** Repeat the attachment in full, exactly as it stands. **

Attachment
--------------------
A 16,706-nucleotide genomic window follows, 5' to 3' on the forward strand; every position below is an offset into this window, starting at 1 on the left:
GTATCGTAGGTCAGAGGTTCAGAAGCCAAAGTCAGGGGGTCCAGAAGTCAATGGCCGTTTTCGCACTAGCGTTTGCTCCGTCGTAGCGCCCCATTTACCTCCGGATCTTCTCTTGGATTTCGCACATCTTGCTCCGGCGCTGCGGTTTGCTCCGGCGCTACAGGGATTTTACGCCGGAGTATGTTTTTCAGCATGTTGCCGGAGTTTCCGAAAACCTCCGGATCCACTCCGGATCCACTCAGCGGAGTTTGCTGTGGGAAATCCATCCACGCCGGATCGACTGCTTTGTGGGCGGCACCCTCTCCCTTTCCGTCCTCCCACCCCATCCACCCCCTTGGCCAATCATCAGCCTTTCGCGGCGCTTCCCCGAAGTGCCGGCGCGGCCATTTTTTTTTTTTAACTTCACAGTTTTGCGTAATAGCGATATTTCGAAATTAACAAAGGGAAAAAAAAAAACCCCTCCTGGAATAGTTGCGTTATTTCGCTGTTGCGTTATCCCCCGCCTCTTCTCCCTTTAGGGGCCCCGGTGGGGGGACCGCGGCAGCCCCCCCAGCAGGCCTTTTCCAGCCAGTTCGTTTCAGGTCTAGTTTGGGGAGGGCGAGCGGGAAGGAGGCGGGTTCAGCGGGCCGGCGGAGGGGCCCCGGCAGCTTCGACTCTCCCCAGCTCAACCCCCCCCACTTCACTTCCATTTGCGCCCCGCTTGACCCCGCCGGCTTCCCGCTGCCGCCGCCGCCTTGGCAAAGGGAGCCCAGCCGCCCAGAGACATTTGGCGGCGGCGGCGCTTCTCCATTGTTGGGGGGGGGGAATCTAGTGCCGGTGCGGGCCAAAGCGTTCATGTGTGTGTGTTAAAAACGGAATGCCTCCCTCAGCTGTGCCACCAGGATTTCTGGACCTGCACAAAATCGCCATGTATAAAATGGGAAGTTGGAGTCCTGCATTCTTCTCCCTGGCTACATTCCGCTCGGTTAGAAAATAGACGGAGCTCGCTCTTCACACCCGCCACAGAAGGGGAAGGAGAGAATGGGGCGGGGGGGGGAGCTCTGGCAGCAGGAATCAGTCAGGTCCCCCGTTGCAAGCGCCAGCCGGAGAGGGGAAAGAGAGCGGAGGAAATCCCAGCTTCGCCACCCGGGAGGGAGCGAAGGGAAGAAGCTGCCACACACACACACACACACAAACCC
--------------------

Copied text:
A 16,706-nucleotide genomic window follows, 5' to 3' on the forward strand; every position below is an offset into this window, starting at 1 on the left:
GTATCGTAGGTCAGAGGTTCAGAAGCCAAAGTCAGGGGGTCCAGAAGTCAATGGCCGTTTTCGCACTAGCGTTTGCTCCGTCGTAGCGCCCCATTTACCTCCGGATCTTCTCTTGGATTTCGCACATCTTGCTCCGGCGCTGCGGTTTGCTCCGGCGCTACAGGGATTTTACGCCGGAGTATGTTTTTCAGCATGTTGCCGGAGTTTCCGAAAACCTCCGGATCCACTCCGGATCCACTCAGCGGAGTTTGCTGTGGGAAATCCATCCACGCCGGATCGACTGCTTTGTGGGCGGCACCCTCTCCCTTTCCGTCCTCCCACCCCATCCACCCCCTTGGCCAATCATCAGCCTTTCGCGGCGCTTCCCCGAAGTGCCGGCGCGGCCATTTTTTTTTTTTAACTTCACAGTTTTGCGTAATAGCGATATTTCGAAATTAACAAAGGGAAAAAAAAAAACCCCTCCTGGAATAGTTGCGTTATTTCGCTGTTGCGTTATCCCCCGCCTCTTCTCCCTTTAGGGGCCCCGGTGGGGGGACCGCGGCAGCCCCCCCAGCAGGCCTTTTCCAGCCAGTTCGTTTCAGGTCTAGTTTGGGGAGGGCGAGCGGGAAGGAGGCGGGTTCAGCGGGCCGGCGGAGGGGCCCCGGCAGCTTCGACTCTCCCCAGCTCAACCCCCCCCACTTCACTTCCATTTGCGCCCCGCTTGACCCCGCCGGCTTCCCGCTGCCGCCGCCGCCTTGGCAAAGGGAGCCCAGCCGCCCAGAGACATTTGGCGGCGGCGGCGCTTCTCCATTGTTGGGGGGGGGGAATCTAGTGCCGGTGCGGGCCAAAGCGTTCATGTGTGTGTGTTAAAAACGGAATGCCTCCCTCAGCTGTGCCACCAGGATTTCTGGACCTGCACAAAATCGCCATGTATAAAATGGGAAGTTGGAGTCCTGCATTCTTCTCCCTGGCTACATTCCGCTCGGTTAGAAAATAGACGGAGCTCGCTCTTCACACCCGCCACAGAAGGGGAAGGAGAGAATGGGGCGGGGGGGGGAGCTCTGGCAGCAGGAATCAGTCAGGTCCCCCGTTGCAAGCGCCAGCCGGAGAGGGGAAAGAGAGCGGAGGAAATCCCAGCTTCGCCACCCGGGAGGGAGCGAAGGGAAGAAGCTGCCACACACACACACACACACAAACCC